The way the novel is constructed is that of a “patchwork picture,” meaning that, not one single boy is the teller/observer of each happenstance in the novel, but rather the observations are made by multiple boys to construct each moment in the plot with the pronoun “we.” There is a deep, underlying obsession that these guys experience which drive them to find out every single detail of what may have made all five of the Lisbon girls kill themselves. These guys go so far as to have their friends sneak into the Lisbon house, look at the girl’s personal items, toothbrushes, underwear, observe their eating habits, sex lives, etc. The young boys eventually obtain Cecilia Lisbon’s diary, the youngest sister who commits suicide first, which they read to emotionally connect with the sisters:
We felt the imprisonment of being a girl, the way it made your mind active and dreamy, and how you ended up knowing which colors went together. We knew that the girls were our twins, that we all existed in space like animals with identical skins, and that they knew everything about us though we couldn’t fathom them at all. We knew, finally, that the girls were really women in disguise, that they understood love and even death, and that our job was merely to create the noise that seemed to fascinate them (Eugenides).
This idea of “twin-ness,” and doubling is a very intimate connection that may or may not be legitimate, more of a fantasy, but the fact is that these young men are so invested in these girls’ lives that they believe they are their other halves in a sense. This lovely fabricated relationship that Eugenides has constructed between the boys and the Lisbon girls is nearly perfect voyeurism. Because these two groups (boys and sisters) never really talk, apart from morse code and a brief encounter before the mass suicides, it is obvious that the love/fascination/connection is all one sided. This novel is really voyeurism at its greatest! The desperation and appetite that is portrayed in this novel by the young boys is both raw and visceral.
The movie is beautiful, but imperfect. To say the novel is better really isn’t fair. I dislike that way of thinking. Novels are novels books are books. Novels inspire film similar to the way faces inspire portraits. Qualifying their worth against each other doesn’t resinate well with me. Enough philosophy. Sophia Coppola makes the most stimulatingly aesthetic movies I have ever seen IN MY LYFE. Let’s not even talk about Marie Antoinette right now… let’s just not. I don’t know if I can really gush about the screenplay, not that I don’t think its good, I am just distracted by her images. I think of a sullen, house ridden set of grounded sisters, then Coppola shows you the stair case with a half eaten sandwich, the blankets, forts, musty nightgowns, the slumber party that never ends, depression, desperation. An empty house with 4 dead teens. Beautiful teens, gone. Raw, perfect life, ended. It will depress the crap out of you, but it will inspire you to understand sadness in a way you didn’t think you could. The suicidal prom queen, the lonely virgin. Read and watch this piece will change you.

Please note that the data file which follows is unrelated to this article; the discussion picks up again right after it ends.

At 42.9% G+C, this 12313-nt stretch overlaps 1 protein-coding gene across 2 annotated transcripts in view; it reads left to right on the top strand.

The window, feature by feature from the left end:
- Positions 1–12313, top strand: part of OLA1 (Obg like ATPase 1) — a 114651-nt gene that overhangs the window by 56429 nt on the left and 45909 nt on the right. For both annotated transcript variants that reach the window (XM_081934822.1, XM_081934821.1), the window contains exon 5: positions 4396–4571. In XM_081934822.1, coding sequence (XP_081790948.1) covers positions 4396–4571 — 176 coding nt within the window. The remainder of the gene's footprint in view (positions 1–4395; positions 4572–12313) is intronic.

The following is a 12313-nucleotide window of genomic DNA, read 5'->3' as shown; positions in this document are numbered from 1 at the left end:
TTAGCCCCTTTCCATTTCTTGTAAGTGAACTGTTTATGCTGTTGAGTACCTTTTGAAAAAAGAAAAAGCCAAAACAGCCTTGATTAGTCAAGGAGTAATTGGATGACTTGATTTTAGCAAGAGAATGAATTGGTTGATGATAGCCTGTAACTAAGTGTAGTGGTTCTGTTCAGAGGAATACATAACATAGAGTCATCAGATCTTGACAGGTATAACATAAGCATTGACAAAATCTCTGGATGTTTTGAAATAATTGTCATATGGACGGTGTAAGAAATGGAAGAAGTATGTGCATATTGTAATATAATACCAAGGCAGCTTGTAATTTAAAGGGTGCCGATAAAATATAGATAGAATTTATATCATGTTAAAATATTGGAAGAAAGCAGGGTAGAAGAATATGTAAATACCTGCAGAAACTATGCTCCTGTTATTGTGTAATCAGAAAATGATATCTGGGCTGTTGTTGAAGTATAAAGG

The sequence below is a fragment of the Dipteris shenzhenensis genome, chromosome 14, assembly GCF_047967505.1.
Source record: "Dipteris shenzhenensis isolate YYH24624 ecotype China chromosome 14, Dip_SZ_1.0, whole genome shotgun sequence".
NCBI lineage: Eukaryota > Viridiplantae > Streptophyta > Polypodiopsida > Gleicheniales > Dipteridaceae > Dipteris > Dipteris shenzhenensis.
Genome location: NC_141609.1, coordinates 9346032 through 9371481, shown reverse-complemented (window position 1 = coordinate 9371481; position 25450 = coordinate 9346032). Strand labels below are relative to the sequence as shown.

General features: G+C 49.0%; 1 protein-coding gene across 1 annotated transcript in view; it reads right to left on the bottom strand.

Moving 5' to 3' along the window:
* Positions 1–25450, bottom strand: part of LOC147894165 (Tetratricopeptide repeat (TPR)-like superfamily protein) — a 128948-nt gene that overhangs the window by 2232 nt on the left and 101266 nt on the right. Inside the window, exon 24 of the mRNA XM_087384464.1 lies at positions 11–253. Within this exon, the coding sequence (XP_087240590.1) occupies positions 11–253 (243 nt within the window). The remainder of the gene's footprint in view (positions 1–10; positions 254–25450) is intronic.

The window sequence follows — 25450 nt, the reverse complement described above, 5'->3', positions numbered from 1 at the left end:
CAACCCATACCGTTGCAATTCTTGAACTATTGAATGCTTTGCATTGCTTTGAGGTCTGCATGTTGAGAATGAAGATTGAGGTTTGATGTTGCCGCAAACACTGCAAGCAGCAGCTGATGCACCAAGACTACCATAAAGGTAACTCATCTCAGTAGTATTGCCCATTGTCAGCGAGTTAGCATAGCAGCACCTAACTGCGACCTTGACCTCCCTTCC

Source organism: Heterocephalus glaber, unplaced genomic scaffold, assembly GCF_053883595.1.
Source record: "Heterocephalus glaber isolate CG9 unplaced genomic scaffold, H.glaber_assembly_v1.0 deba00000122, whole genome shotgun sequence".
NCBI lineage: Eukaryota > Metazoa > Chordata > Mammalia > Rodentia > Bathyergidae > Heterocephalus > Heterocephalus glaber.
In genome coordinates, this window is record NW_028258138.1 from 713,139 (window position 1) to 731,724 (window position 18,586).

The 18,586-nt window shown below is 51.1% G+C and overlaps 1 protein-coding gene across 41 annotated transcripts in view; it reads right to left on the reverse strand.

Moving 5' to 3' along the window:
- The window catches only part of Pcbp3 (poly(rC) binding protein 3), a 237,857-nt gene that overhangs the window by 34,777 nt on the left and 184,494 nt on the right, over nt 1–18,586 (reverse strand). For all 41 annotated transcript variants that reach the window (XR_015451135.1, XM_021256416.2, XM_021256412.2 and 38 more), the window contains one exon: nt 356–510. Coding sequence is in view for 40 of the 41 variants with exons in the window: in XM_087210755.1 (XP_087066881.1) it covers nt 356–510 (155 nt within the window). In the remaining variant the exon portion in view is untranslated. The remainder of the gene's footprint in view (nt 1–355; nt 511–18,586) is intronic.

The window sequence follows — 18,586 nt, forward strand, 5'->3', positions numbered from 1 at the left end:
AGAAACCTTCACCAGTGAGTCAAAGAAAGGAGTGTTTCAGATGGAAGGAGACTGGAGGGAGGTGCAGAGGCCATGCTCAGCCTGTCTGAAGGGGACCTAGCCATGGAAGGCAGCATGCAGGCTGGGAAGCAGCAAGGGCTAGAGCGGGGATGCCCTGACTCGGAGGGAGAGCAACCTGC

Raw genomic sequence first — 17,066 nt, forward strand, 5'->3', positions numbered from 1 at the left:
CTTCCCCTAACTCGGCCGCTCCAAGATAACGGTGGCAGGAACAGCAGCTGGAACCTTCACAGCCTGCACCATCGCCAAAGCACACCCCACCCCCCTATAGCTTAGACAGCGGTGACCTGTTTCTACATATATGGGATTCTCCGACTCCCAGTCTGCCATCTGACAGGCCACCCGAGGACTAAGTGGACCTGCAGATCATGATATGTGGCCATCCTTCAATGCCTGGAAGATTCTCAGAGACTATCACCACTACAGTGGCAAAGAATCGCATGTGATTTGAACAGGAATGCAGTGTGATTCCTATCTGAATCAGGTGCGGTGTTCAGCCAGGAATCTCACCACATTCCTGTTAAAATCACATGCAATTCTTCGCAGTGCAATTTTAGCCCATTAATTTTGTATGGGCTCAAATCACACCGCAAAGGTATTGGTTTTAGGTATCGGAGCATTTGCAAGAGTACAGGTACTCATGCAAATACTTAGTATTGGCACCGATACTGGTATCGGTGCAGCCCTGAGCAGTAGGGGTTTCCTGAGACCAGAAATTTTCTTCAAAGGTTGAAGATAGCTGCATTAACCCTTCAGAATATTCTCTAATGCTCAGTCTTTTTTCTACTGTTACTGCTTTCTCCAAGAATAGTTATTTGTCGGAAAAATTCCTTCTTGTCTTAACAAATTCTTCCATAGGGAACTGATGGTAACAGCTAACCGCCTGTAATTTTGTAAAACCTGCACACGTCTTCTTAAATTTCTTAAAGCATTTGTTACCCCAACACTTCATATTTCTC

When I think 20s makeup I think, “The Vamp.” A page in Kevin Aucoin’s “making faces” book in particular. Demi Moore is made up to tribute Clara bow. With inky brown doe eyes, a tiny dark mouth, and long thin eye brows, this stunning look is the quintessential 1920s makeup. Silent film starlets inspired new makeup application. Features had to be ultra defined due to primitive filming equipment.
The vamp, was flashy lady who wore rouge and eyeliner, and brush on mascara. Women liberating themselves with a new political voice and a shorter hemline, was not without the new art that is makeup. Women were experimenting with dark sultry eyes, deep red and violet lips – the natural look emphasizing the understated beauty of a woman was dying away along with male supremacism.
These early practices inspire much of the styles and applications we use with makeup today. The smokey eye for one. The 20s eye is a very dark shadowed eye with a down turned shape in the crease, like a half moon. The shadow continues, dipping below the lower lash line. Essentially hallowing out the eye, this vintage shape can be a bit unflattering. It really droops the shape of the eye, instead of lifting it up like we do today – it is quite rounded though.
The eye colors were dark browns and smokey blacks, anything to define the contours of the eye. White kohl pencil can be lined on the inside of the eye to emphasize the roundness.The shape of the face should be contoured on the jaw line and forehead to resemble a heart, think Betty boop. Reece Witherspoon would have the ideal 20s face shape, she has the drinking part down.
Small delicate bow mouths were emphasized with strong lip liners and creams. Lips can be drawn smaller than the natural mouth emphasizing the Cupid’s bow – the bow shape was all the rage. Color choices for lips were berry reds, current, and pomegranite!
(Today an updated version of this look would be a smokey eye with an “ox blood” lip, Longer thinner brows, and a contoured jaw line).
If you are talking Gatsby, Daisy Buchanan would stick to the fresher part of the spectrum – she’s not a vampy gal, but an ingenue. The same face shape would apply, but softer browns and pinky reds would be more proper for the untouchable siren. Myrtle’s look would involve more sultry colors, she is a depraved woman, she is used for sex and her look should exude sensuality. Makeup can do a lot for a character, these 20s looks were groundbreaking and it’s interesting to see them applied in a modern day to embody the far gone decade.
Products used in this video:
Face: Lancome bienfair aqua moisturizer, L’oreal True Match Foundation and Laura Mercier Silk Cream Foundation, L’oreal True Match Concealer, Cover FX foundation
Eyes: Mac soft ochre paint pot, Smashbox Master Class Palette, Maybelline Liquid Liner, Lancome white kohl pencil, Benefit’s They’re Real mascara
Brows: Anastasia Brow Whiz in medium, powdered with matte brown from smash box palette.
Cheeks: Smashbox halo bronzer, Illamasqua Blush in Naked Rose
Lips: Nyx lip liner, OCC Cosmetics lip tar, Mac lipstick in hangup
Hey Lady! Obviously mint, aka pist-aaahhh-chio, is ta-renday and like all over the universe like Lisa Frankenstein ’97… but it is a gorgeous color, and I don’t need to be all snobbish and hipster about it, but rather embrace this lovely trend (that’s right, run on sentence). Here are a few pieces that I think are beauteous and embody this color in their materialistic mint magnificence.
1. Essie “Mint Candy Apple;” 2. Madewell “Hepcat shades” in soft mint; 3. Mint Necklace from Etsy; 4. Mint Front Lock Shoulder Bag; 5. Lipsy Ribbed Skater Skirt; 6. Enamel Sunburst Stud Earrings; 7. Topshop Gladiator Jelly Sandals.
I know, this is way too many posts about you know who… but I don’t give any. So… this was my first makeup tutorial, I was using a new camera, and I have just been recently getting over a 3 WEEK LONG illness.. hope it all went relatively ok. ANYWHO, If you would like to get this swell and cool look, watch the video. If not… I could care. Oui. ok, so, products used.
C’est Fini! bye bye!